Remove Elements from Java Collections

In this article we are going to see different ways to remove elements from Java Collections which match certain condition.

1. Remove Elements from Java Collections using Iterator

Java Iterator allows us to iterate and remove every individual element within a Collection.

  • Depending on the collection that is used, you might run into ConcurrentModificationException exception.
  • You will need to iterate over the elements before you can remove them.
  • Depending on the collection that is used, remove may behave differently than expected. E.g.: ArrayList.Iterator removes the element from the collection and shifts subsequent data to the left whereas, LinkedList.Iterator simply adjusts the pointer to the next element. As such, LinkedList.Iterator performs much better than ArrayList.Iterator when removing items
package com.codehelp.java8;

import java.util.ArrayList;
import java.util.Iterator;
import java.util.List;

public class RemoveElementFromList1 {
    public static void main(String[] args) {

        final List languages = new ArrayList<>();
        languages.add("Java");
        languages.add("Kotlin");
        languages.add("Python");
        languages.add("Scala");
        languages.add("Swift");

        System.out.println("Before Removing the elements: "+languages);
        
        final Iterator iterator = languages.iterator();
        while (iterator.hasNext()) {
            String lang = iterator.next();
            if(lang.startsWith("S")){
                iterator.remove();
            }
        }
        
        System.out.println("After Removing the elements: "+ languages);
    }
}

2. Remove Elements from Java Collections using Collection.removeIf()

Java 8 introduced a new method to the Collection interface that provides a more concise way to remove elements using Predicate:

languages.removeIf(lang -> lang.startsWith("S"));

It’s important to note that contrary to the Iterator approach, removeIf performs similarly well in both LinkedList and ArrayList.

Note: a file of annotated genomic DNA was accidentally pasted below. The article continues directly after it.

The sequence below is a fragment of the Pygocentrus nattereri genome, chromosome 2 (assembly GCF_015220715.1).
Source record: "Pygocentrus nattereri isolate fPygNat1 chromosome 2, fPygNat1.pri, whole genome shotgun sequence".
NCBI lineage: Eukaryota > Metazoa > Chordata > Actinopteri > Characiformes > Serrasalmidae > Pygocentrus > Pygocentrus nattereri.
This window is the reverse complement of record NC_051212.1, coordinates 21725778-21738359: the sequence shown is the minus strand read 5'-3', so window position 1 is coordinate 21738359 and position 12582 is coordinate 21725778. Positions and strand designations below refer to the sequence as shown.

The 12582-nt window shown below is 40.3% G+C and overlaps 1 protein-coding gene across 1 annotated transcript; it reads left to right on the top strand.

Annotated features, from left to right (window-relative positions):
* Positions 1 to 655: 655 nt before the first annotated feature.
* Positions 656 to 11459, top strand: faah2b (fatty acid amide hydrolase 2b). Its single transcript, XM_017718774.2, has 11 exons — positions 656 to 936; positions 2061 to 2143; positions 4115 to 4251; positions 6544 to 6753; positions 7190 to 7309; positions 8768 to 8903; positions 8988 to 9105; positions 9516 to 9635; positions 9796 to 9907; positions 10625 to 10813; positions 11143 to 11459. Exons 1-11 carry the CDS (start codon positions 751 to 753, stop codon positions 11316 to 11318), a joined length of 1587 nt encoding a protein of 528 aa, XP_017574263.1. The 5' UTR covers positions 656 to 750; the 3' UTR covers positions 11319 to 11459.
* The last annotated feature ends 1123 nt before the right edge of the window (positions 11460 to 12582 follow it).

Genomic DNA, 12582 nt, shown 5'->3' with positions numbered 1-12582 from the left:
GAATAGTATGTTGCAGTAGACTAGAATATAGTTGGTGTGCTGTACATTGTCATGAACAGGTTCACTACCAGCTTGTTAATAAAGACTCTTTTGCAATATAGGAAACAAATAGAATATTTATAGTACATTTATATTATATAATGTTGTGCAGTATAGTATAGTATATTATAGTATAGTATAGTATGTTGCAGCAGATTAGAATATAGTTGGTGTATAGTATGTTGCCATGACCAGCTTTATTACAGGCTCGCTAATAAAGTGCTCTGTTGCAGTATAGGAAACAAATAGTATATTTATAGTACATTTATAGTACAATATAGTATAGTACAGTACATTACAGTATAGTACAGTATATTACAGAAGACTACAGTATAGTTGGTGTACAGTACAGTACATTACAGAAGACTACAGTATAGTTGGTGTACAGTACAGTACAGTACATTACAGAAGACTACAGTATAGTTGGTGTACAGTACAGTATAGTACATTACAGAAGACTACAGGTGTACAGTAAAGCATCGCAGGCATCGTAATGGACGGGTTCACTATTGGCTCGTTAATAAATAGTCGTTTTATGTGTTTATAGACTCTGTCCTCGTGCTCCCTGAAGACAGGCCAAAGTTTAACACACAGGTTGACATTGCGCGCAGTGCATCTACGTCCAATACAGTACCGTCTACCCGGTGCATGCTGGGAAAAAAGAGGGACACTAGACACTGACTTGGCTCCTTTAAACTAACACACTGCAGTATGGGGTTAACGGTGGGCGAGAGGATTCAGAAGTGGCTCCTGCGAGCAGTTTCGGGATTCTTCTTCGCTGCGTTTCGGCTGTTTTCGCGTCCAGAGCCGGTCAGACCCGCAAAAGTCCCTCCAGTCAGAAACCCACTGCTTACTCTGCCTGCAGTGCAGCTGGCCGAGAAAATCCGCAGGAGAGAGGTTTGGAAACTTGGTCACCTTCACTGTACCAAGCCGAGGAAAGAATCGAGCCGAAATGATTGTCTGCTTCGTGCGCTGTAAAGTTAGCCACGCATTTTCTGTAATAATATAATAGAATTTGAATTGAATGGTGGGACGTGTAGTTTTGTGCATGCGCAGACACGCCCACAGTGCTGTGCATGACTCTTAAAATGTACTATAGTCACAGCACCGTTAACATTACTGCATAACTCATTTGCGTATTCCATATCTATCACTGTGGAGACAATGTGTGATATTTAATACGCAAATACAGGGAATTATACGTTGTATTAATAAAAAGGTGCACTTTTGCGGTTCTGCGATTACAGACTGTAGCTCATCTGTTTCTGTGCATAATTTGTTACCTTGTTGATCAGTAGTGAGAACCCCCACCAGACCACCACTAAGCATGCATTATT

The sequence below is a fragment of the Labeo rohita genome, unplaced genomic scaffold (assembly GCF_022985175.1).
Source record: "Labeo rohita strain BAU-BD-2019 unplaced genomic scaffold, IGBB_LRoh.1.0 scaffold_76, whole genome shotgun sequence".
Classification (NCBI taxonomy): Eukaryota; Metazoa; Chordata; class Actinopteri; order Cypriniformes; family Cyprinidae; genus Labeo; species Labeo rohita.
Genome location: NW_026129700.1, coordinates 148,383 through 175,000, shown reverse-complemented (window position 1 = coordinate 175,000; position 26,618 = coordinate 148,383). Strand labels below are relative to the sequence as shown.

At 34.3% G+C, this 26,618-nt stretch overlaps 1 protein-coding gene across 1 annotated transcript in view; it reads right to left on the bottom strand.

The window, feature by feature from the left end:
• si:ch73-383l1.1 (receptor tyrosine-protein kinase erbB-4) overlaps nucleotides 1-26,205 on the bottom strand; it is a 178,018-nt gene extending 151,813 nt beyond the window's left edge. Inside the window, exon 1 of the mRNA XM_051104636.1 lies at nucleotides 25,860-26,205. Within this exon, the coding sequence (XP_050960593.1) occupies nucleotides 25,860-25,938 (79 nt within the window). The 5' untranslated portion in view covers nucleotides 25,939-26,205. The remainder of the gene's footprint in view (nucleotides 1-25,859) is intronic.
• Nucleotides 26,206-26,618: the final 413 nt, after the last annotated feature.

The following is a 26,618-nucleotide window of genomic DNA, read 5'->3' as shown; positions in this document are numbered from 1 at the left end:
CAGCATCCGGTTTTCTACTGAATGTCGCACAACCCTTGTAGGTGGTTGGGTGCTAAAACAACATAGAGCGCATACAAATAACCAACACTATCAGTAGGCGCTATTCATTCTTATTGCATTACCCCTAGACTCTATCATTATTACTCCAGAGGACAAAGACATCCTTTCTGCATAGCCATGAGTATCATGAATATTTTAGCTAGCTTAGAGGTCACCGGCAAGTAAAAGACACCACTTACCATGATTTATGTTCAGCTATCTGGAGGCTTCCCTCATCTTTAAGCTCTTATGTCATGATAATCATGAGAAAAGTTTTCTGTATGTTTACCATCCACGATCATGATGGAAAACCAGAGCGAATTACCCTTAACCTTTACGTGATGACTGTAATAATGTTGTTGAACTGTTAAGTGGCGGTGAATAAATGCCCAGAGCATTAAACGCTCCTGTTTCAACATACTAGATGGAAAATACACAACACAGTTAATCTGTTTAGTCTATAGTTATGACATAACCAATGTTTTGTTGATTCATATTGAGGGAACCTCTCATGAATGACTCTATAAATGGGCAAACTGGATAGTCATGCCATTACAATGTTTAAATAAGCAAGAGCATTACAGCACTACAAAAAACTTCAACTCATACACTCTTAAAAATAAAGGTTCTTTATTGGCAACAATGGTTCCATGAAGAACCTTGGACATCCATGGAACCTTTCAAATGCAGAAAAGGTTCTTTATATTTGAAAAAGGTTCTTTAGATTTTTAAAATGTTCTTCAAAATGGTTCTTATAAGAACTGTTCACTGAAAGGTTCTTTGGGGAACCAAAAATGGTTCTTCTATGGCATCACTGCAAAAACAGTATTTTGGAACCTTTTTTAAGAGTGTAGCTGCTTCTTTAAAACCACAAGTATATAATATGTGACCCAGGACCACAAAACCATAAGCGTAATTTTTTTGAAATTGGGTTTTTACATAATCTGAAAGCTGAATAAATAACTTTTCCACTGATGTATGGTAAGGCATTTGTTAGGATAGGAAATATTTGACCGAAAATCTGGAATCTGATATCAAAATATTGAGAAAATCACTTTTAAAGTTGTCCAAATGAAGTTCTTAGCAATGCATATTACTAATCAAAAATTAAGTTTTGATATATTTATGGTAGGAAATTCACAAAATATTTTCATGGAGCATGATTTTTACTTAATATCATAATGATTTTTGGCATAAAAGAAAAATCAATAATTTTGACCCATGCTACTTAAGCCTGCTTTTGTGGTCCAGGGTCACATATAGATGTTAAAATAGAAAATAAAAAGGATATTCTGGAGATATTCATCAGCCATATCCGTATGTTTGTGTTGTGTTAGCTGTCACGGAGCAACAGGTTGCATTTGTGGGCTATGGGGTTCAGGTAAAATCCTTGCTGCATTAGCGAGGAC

In Java 8, ArrayList overrides the default implementation, which relies on Iterator, and implements a different strategy: first, it iterates over the elements and marks the ones that match our Predicate; afterward, it iterates a second time to remove (and shift) the elements that were marked in the first iteration.

package com.codehelp.java8;

import java.util.ArrayList;
import java.util.List;

public class RemoveElementFromList2 {
    public static void main(String[] args) {
        final List languages = new ArrayList<>();
        languages.add("Java");
        languages.add("Kotlin");
        languages.add("Python");
        languages.add("Scala");
        languages.add("Swift");

        System.out.println("Before Removing the elements: "+languages);
        
        languages.removeIf(lang -> lang.startsWith("S"));
        
        System.out.println("After Removing the elements: "+ languages);
    }
    
}

 

3. Remove Elements from Java Collections using Stream and Filter

Filtering elements using Stream is quite straightforward, we just need to create an instance of Stream using our Collection, invoke filter with our Predicate and then collect the result with the help of Collectors:

package com.codehelp.java8;

import java.util.Arrays;
import java.util.List;
import java.util.stream.Collectors;

public class ListFilterInJava {
    public static void main(String[] args) {
        
        final List languages = Arrays.asList("Java", "Kotlin", "Python", "Scala", "Swift");

        // filter out the languages starting with S letter
        final List filteredLanguages = languages.stream()                           // convert list to stream
                                     .filter(lang -> lang!=null && !lang.startsWith("S"))   // filter out language starting with S
                                     .collect(Collectors.toList());                         // collect the output and convert streams to a List

        for (final String lang : filteredLanguages) {
            System.out.println(lang);    //output: Java, Kotlin, Python
        }
        
    }
}

Stream is less invasive than the previous approaches, it promotes isolation and enables the creation of multiple copies from the same source. However, we should keep in mind that it also increases the memory used by our application.

 

Also see :

Filter a List with Stream

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